Rontgen Discovers X-Rays

Although Wilhelm Röntgen is credited with the discovery of x-rays, he was almost certainly not the first to observe them, since they were readily produced using cathode ray devices. Many earlier scientists may have noticed but ignored such strange effects around their laboratories as glowing lights and foggy or overdeveloped photographic plates while experimenting with cathode rays, but probably dismissed or ignored them. It was Röntgen who recognized x-rays as a new type of radiation.

Born in a small German village, Röntgen decided at an early age to study science, rather than follow his father as a cloth merchant. As a student, however, he preferred the outdoors to a classroom, and he was expelled from high school for assisting in a prank which had offended one of the instructors. Reputed to be insubordinate, Röntgen found the doors to the universities all but closed to him, and he was forced to apply to a local Technical School. Still, he completed his undergraduate studies in 1868, and in 1869 received his Ph.D. in philosophy. Röntgen then moved to Zurich, Switzerland and became an assistant to German physicist August Kundt (1839-1894) who introduced him to the world of physics.

It was not until he was fifty years old that Röntgen began the work that made him internationally famous. While studying the effects of cathode rays emitted by luminescent chemicals, Röntgen noticed something very strange: when he turned on the power in his cathode ray tube, a sample of barium platinocyanide across the room glowed even though the tube was enclosed in black cardboard thick enough to prevent cathode rays from escaping. He deduced that the rays crossing the room must be of a completely new variety and many times more penetrating than cathode rays. He moved the barium platinocyanide sample away from the tube, finding that it glowed even when placed in the next room.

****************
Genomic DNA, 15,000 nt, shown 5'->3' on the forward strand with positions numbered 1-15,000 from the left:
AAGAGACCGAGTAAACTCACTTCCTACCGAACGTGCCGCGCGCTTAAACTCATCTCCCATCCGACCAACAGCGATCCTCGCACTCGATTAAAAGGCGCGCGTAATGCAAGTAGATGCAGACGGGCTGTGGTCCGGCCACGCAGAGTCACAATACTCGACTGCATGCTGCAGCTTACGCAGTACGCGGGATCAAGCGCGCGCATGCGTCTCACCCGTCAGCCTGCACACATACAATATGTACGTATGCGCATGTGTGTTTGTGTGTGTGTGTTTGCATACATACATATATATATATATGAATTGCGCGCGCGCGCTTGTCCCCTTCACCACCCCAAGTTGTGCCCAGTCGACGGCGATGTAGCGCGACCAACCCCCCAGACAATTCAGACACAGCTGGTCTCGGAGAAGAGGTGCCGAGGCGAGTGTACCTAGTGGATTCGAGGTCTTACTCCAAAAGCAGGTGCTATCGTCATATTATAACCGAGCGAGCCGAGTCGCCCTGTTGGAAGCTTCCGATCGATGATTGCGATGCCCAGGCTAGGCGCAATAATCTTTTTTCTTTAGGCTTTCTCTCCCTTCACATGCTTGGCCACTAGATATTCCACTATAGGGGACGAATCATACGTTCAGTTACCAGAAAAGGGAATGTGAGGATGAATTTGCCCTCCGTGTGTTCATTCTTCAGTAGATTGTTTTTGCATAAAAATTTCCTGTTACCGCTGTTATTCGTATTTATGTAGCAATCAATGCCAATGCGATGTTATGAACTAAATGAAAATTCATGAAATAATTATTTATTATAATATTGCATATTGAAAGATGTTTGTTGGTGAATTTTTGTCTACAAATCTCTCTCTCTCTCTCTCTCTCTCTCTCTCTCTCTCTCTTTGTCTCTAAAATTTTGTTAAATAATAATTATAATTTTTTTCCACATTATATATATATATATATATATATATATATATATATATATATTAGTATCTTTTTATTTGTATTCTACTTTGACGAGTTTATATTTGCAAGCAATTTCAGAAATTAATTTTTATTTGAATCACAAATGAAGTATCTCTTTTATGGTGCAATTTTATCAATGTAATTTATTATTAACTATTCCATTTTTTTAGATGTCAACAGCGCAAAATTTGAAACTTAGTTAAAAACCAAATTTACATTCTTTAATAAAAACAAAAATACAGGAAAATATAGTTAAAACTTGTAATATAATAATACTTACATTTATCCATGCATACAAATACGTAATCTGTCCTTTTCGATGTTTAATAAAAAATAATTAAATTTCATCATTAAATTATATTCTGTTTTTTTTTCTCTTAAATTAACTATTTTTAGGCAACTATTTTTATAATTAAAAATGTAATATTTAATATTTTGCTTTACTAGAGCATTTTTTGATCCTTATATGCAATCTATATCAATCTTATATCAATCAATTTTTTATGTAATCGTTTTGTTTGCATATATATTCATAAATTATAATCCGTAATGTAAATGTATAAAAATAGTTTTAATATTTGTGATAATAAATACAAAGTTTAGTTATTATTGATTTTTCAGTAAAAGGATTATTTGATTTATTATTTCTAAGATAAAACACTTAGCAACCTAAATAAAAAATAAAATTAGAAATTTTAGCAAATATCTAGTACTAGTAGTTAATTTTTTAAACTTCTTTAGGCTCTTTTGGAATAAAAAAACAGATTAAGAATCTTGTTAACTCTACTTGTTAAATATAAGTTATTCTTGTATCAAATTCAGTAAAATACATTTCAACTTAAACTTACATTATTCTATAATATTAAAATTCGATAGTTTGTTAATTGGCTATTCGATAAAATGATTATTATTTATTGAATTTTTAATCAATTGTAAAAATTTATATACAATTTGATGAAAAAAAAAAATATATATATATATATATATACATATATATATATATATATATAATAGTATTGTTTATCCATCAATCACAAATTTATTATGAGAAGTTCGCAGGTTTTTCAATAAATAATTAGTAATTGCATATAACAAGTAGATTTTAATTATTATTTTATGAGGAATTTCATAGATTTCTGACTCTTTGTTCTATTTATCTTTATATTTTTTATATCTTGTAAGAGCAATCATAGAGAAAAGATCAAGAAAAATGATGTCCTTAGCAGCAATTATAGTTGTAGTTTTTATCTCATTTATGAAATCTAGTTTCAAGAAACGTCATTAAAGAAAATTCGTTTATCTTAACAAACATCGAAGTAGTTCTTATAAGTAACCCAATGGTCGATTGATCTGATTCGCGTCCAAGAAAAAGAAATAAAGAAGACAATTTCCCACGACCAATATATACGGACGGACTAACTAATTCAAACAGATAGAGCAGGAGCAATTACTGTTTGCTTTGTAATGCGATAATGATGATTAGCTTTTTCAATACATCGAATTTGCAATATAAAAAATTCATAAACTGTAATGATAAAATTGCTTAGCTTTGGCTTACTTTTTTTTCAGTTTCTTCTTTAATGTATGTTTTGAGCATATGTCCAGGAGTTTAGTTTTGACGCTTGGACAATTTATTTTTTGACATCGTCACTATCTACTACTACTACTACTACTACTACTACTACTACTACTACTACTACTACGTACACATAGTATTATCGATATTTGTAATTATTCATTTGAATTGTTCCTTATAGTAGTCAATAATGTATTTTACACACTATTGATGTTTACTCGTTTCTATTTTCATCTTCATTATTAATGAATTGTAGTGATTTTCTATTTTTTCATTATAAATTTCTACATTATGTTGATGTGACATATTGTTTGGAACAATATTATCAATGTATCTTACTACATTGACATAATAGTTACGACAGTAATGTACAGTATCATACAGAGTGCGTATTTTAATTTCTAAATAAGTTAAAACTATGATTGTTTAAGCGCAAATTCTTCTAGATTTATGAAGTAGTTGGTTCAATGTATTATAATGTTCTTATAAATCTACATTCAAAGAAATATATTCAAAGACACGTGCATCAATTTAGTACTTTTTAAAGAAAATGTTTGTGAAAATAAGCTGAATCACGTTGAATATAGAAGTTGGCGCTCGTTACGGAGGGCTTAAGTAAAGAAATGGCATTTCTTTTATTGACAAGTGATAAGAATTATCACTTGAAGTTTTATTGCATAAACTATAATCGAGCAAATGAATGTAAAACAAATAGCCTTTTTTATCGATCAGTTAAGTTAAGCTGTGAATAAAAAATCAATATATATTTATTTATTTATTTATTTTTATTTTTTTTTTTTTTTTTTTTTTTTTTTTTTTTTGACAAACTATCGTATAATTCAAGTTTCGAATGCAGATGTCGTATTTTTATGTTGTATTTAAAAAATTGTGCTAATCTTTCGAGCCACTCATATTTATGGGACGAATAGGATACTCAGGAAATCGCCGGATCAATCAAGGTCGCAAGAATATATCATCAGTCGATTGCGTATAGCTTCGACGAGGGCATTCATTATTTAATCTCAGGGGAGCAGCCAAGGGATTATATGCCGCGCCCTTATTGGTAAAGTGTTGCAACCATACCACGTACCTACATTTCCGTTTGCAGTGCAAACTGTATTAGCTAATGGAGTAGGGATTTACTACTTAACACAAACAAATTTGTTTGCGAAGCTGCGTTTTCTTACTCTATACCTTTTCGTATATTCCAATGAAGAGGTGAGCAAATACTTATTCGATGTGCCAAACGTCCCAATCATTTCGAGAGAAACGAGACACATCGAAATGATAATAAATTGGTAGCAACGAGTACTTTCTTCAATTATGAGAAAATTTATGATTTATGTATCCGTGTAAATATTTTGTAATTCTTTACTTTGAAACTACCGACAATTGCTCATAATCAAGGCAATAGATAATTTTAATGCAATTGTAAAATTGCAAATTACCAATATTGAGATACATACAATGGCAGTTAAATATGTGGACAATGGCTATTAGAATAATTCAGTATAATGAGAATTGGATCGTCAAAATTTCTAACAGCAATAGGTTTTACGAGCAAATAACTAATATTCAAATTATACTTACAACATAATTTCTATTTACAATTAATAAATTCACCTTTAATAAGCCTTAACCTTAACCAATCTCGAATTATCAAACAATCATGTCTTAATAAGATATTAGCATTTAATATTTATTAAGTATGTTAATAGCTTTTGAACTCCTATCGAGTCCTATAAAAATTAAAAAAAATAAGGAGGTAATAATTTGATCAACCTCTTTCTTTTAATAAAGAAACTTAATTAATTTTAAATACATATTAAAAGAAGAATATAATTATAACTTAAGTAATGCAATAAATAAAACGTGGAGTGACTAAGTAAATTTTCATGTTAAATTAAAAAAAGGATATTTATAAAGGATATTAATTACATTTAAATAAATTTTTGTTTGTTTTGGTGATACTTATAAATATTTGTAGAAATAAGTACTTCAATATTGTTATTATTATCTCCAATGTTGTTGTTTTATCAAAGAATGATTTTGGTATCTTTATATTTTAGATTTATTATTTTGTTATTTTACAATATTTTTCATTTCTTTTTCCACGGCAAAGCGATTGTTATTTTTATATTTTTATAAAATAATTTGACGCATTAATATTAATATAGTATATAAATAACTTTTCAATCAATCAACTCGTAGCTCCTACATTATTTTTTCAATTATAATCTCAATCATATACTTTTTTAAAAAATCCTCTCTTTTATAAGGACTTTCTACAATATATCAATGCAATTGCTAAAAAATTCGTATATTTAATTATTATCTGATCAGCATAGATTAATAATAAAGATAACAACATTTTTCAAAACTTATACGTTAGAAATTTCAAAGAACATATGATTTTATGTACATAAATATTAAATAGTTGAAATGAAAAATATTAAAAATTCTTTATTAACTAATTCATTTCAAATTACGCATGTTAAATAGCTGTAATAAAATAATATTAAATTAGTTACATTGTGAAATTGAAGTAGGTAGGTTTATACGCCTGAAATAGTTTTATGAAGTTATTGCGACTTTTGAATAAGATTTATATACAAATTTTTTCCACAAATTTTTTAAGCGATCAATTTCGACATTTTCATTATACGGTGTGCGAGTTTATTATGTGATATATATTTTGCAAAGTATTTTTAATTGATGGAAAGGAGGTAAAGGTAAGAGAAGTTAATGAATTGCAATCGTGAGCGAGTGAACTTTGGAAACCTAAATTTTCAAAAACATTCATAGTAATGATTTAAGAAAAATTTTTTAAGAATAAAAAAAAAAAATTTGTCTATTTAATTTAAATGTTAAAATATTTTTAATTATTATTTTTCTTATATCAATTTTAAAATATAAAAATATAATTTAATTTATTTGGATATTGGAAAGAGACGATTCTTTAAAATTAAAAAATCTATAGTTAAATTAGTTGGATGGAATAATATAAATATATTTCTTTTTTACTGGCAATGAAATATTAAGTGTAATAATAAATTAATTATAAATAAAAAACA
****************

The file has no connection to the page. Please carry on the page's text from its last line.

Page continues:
Röntgen, having discovered what was at that time the most powerful radiation known to science, was understandably excited. He knew that, in order to gain recognition, he must publish his findings before someone else discovered these rays. He spent the next seven weeks exhaustively researching and observing his new rays, which he named x-rays, since “x” is the mathematical symbol for an unknown. During this period he found that x-rays were completely invisible, traveled in a straight line, could be neither reflected nor refracted, and were unaffected by magnetic fields. Never before or since has there been a more dramatic reaction among the scientific community as well as the general populace as that which followed the publication of Röntgen’s x-ray research in December, 1895. He delivered his first public lecture on x-rays in January, 1896 and demonstrated therein the rays’ ability to photograph the bones within living flesh. Less than twenty days later, an x-ray machine was used in the United States to locate a bullet within a patient’s leg. Newspapers world-wide printed astounding photos of “living skeletons.” Physicians proclaimed it a modern miracle, while doomsayers predicted an end to privacy, envisioning devices that could peer through walls, doors, and clothing.

The repercussions of Röntgen’s discovery spread exponentially. Henri Becquerel used x-rays as the springboard for his own discovery of radioactivity, a discovery that ultimately led to a greater understanding of the atom and that opened the door to the nuclear age. Scientists today consider the discovery of x-rays to be the beginning of the Second Scientific Revolution (just as Galileo’s discoveries sparked the first).
Röntgen received numerous accolades for his discovery, including the very first Nobel Prize for physics, but he invariably declined or donated any monetary prizes that would accompany his awards. He strongly believed that science belonged to everyone, and that all nations should benefit from its advances; he also refused to patent any facet of x-rays or their production. Thus, he was without substan-tial savings when the years following World War I brought hyperinflation to the German economy. He died in poverty in 1923 from intestinal cancer, probably caused by prolonged exposure to x-rays.

“Wilhelm Konrad Röntgen.” World of Health. Gale, 2007. Science in Context. Web.

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